cinch clamps vs crimp for pex

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Craigrrr
Posts: 38
Joined: Wed Aug 03, 2016 10:29 am

Sat Oct 22, 2016 4:06 pm

Looking for the pro's and cons of Cinch clamps or the use of crimp clamps on pex pipe and
also wanted to know if the PEX A Aquapex wirsbo is the same diameter as the pex red and blue sold at the big orange box store? as that guy at the big box store said they are different sizes???

I think he is wrong but then I never used them only going by internet so any help here is appreciated.

I wanted to edit this as I was thinking of using Stainless cinch clamps on wirsbo pex a pipe , that guy at the depot did not know if his pex was A B or C I did not know there was a difference


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Greg
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Sun Oct 23, 2016 9:35 am

I am not sure if there is a size difference or not, if so I would suspect it would only be a few thousands of an inch so you should be able to seal it with no problem. Just buy the fittings & clamps for the tube.
As for the clamps, it almost seems to be an East/West coast thing. I used crimp type here & JD seems to favor the cinch type in California. Booth seem to do the job.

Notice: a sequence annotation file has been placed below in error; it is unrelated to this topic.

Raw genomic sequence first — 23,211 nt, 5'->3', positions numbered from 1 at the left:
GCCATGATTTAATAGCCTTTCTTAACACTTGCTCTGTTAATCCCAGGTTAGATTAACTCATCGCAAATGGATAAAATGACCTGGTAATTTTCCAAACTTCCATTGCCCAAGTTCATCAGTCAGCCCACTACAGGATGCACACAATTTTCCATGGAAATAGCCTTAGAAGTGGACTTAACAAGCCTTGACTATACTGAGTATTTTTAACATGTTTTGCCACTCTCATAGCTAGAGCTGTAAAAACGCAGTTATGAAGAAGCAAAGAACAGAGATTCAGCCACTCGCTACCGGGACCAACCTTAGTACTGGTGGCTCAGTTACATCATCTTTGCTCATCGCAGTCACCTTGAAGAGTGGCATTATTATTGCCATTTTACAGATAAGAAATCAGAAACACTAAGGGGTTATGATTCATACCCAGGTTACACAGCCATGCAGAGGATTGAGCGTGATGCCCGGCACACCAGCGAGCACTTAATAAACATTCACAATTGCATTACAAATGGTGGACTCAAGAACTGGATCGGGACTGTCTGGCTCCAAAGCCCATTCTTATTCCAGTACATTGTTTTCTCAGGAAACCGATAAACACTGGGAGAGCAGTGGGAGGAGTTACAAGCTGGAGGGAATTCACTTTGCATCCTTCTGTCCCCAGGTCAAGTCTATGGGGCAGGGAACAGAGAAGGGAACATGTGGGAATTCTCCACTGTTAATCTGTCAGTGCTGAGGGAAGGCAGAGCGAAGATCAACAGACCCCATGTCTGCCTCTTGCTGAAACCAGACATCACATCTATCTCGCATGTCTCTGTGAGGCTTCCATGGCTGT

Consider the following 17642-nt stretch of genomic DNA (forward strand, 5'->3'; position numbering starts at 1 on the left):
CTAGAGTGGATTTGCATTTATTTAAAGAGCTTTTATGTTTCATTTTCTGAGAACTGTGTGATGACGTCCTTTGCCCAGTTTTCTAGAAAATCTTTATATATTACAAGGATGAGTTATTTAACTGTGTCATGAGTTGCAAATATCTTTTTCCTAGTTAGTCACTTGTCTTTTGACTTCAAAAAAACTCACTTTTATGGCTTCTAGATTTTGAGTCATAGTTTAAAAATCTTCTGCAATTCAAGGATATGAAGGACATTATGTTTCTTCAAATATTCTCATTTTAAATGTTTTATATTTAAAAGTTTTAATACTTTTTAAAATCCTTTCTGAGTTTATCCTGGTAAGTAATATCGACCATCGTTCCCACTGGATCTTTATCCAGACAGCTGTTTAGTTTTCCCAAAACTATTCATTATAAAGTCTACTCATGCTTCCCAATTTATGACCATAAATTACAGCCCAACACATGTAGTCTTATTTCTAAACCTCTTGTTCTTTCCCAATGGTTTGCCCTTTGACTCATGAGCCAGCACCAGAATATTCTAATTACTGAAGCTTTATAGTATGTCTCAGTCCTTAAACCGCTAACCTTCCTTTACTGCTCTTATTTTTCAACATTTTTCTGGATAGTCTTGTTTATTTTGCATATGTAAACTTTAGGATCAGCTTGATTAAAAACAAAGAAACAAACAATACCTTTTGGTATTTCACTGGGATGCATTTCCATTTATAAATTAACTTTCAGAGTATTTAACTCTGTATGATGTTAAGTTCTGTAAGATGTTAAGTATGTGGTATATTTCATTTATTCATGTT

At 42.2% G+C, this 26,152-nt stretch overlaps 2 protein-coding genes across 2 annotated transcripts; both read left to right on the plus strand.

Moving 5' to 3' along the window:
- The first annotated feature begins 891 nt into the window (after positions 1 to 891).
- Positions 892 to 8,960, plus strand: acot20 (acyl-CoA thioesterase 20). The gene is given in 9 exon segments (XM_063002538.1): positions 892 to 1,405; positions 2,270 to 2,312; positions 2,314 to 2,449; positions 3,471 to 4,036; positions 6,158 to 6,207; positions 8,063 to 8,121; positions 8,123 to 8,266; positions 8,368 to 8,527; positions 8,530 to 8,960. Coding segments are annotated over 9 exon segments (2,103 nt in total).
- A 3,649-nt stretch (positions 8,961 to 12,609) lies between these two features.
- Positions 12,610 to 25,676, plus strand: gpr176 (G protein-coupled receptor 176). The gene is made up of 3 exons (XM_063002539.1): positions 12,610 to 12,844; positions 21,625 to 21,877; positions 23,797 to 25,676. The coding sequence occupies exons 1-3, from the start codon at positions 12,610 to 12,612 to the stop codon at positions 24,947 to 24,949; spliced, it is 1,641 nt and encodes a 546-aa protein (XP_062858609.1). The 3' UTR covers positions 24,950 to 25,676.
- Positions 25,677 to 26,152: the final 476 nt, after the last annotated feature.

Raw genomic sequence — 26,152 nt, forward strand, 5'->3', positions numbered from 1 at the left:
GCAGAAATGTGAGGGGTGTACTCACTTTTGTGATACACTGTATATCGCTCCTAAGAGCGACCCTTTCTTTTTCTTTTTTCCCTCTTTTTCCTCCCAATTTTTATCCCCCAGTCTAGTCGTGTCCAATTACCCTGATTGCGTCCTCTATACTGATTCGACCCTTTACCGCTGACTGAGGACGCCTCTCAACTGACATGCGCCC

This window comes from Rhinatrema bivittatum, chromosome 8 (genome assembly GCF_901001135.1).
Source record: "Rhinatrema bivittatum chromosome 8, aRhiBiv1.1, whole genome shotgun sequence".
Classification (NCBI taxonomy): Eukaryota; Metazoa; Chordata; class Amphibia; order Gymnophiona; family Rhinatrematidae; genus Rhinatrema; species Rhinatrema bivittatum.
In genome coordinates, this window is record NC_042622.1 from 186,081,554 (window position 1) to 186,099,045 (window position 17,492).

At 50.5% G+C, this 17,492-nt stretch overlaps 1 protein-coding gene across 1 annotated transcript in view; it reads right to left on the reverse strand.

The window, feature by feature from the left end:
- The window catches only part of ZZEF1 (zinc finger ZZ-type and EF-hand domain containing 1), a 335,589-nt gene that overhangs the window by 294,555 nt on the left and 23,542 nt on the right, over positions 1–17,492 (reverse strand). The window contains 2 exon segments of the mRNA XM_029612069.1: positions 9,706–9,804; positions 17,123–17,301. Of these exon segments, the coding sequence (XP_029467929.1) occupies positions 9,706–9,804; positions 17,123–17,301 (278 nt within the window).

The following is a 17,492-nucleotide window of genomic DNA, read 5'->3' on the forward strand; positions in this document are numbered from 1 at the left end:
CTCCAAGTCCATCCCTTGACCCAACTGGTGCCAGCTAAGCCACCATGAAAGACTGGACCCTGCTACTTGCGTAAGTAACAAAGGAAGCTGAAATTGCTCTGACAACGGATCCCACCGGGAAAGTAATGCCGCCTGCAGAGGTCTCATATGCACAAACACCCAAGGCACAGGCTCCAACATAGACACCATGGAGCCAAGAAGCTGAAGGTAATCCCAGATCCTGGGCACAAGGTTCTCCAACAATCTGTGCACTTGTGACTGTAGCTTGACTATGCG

Greg
"If I can't fix it, I can screw it up so bad no one else can either."

Craigrrr
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Joined: Wed Aug 03, 2016 10:29 am

Sun Oct 23, 2016 3:56 pm

Thanks Greg.

can the plastic fittings be used with a cinch clamp or crimp ring ? I have seen them by the pex sold at HD , but I can not get a straight answer out of the kids that work there, they keep sending me to the shark bites LOL

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Greg
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Mon Oct 24, 2016 6:25 pm

I only use Brass inserts.

Greg
"If I can't fix it, I can screw it up so bad no one else can either."

Craigrrr
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Mon Oct 24, 2016 8:43 pm

Sounds good, Greg Brass it will be! now to decide on cinch , expandable or crimp.


Markfothebeast
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Tue Oct 25, 2016 1:54 pm

The cinch clamp tool is much cheaper. However, the clamps themselves at big chain stores are more expensive than crimp rings. And trust me, $6 for 10 cinch rings will have you running back to the store multiple times. You can purchase a 100 pack of these online for about $20. The cons of the cinch clamps are that they tend to leak much easier than the crimp rings. I've turned a few fittings with the clamps in place and they will potentially leak or weep. This makes me a bit nervous so I never hide a fitting behind a wall or use pex male to male fittings to extend a line.

The crimp rings in my opinion create a tighter and more even seal. The tool is much more expensive than the cinch ring tool. In the long run I would have been much happier forking out the extra dollars for the crimp ring tool. I would have actually saved money because the crimp rings themselves are a couple bucks cheaper in 10 packs.

2 or 3 different times I found myself running out of cinch clamps and had to shut off the water to some fixtures until I could make it back to Menards the next day. I should have opted for the 100 pack. Everytime I decide to make a change to the plumbing I take an angle grinder to cut the clamps off and I'm out a clamp or two. I've also used the cinch clamps on other things like automotive hoses which worked great.